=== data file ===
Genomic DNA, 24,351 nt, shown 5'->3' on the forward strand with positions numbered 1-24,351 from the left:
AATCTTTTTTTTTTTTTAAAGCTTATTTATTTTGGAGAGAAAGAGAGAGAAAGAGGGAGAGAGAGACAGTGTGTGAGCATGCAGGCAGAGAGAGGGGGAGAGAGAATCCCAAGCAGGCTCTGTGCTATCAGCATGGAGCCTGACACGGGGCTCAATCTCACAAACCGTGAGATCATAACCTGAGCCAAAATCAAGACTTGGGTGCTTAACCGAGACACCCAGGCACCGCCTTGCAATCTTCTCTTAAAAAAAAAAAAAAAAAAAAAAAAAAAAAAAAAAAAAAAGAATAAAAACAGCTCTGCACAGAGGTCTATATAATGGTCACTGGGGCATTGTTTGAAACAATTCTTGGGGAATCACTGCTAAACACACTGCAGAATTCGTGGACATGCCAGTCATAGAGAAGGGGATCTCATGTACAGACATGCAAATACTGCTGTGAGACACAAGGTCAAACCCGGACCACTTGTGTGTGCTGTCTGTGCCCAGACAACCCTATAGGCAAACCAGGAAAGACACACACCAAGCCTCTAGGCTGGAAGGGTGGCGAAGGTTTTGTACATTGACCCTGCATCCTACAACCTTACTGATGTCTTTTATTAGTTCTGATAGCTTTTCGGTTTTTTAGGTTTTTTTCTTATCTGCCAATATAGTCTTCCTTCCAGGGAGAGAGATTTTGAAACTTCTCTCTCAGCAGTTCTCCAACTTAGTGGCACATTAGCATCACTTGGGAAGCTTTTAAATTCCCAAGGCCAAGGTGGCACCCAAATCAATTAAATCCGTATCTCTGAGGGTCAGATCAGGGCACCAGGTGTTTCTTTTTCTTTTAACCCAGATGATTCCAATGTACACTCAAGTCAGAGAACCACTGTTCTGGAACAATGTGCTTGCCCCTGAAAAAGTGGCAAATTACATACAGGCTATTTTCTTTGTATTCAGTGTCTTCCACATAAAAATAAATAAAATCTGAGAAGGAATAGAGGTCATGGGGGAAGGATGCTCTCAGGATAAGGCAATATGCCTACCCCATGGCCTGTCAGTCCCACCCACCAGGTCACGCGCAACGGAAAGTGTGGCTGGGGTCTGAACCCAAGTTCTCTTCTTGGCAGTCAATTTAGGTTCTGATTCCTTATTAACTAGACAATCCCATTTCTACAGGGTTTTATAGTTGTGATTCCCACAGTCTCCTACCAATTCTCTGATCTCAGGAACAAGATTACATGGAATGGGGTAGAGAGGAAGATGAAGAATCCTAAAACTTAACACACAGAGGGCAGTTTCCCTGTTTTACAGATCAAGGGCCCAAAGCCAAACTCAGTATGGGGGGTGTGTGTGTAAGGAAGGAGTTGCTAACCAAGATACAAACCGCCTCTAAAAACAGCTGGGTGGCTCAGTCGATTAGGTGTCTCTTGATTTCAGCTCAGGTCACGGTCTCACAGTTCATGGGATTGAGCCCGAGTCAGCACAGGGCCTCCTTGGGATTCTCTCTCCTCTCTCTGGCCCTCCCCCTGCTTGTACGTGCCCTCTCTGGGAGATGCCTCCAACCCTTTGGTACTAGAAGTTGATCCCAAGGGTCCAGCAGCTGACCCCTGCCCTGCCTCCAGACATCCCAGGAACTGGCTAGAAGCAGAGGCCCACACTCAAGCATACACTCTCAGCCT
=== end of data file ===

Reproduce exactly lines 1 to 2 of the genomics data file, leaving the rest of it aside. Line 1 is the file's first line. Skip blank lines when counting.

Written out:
Genomic DNA, 24,351 nt, shown 5'->3' on the forward strand with positions numbered 1-24,351 from the left:
AATCTTTTTTTTTTTTTAAAGCTTATTTATTTTGGAGAGAAAGAGAGAGAAAGAGGGAGAGAGAGACAGTGTGTGAGCATGCAGGCAGAGAGAGGGGGAGAGAGAATCCCAAGCAGGCTCTGTGCTATCAGCATGGAGCCTGACACGGGGCTCAATCTCACAAACCGTGAGATCATAACCTGAGCCAAAATCAAGACTTGGGTGCTTAACCGAGACACCCAGGCACCGCCTTGCAATCTTCTCTTAAAAAAAAAAAAAAAAAAAAAAAAAAAAAAAAAAAAAAAGAATAAAAACAGCTCTGCACAGAGGTCTATATAATGGTCACTGGGGCATTGTTTGAAACAATTCTTGGGGAATCACTGCTAAACACACTGCAGAATTCGTGGACATGCCAGTCATAGAGAAGGGGATCTCATGTACAGACATGCAAATACTGCTGTGAGACACAAGGTCAAACCCGGACCACTTGTGTGTGCTGTCTGTGCCCAGACAACCCTATAGGCAAACCAGGAAAGACACACACCAAGCCTCTAGGCTGGAAGGGTGGCGAAGGTTTTGTACATTGACCCTGCATCCTACAACCTTACTGATGTCTTTTATTAGTTCTGATAGCTTTTCGGTTTTTTAGGTTTTTTTCTTATCTGCCAATATAGTCTTCCTTCCAGGGAGAGAGATTTTGAAACTTCTCTCTCAGCAGTTCTCCAACTTAGTGGCACATTAGCATCACTTGGGAAGCTTTTAAATTCCCAAGGCCAAGGTGGCACCCAAATCAATTAAATCCGTATCTCTGAGGGTCAGATCAGGGCACCAGGTGTTTCTTTTTCTTTTAACCCAGATGATTCCAATGTACACTCAAGTCAGAGAACCACTGTTCTGGAACAATGTGCTTGCCCCTGAAAAAGTGGCAAATTACATACAGGCTATTTTCTTTGTATTCAGTGTCTTCCACATAAAAATAAATAAAATCTGAGAAGGAATAGAGGTCATGGGGGAAGGATGCTCTCAGGATAAGGCAATATGCCTACCCCATGGCCTGTCAGTCCCACCCACCAGGTCACGCGCAACGGAAAGTGTGGCTGGGGTCTGAACCCAAGTTCTCTTCTTGGCAGTCAATTTAGGTTCTGATTCCTTATTAACTAGACAATCCCATTTCTACAGGGTTTTATAGTTGTGATTCCCACAGTCTCCTACCAATTCTCTGATCTCAGGAACAAGATTACATGGAATGGGGTAGAGAGGAAGATGAAGAATCCTAAAACTTAACACACAGAGGGCAGTTTCCCTGTTTTACAGATCAAGGGCCCAAAGCCAAACTCAGTATGGGGGGTGTGTGTGTAAGGAAGGAGTTGCTAACCAAGATACAAACCGCCTCTAAAAACAGCTGGGTGGCTCAGTCGATTAGGTGTCTCTTGATTTCAGCTCAGGTCACGGTCTCACAGTTCATGGGATTGAGCCCGAGTCAGCACAGGGCCTCCTTGGGATTCTCTCTCCTCTCTCTGGCCCTCCCCCTGCTTGTACGTGCCCTCTCTGGGAGATGCCTCCAACCCTTTGGTACTAGAAGTTGATCCCAAGGGTCCAGCAGCTGACCCCTGCCCTGCCTCCAGACATCCCAGGAACTGGCTAGAAGCAGAGGCCCACACTCAAGCATACACTCTCAGCCT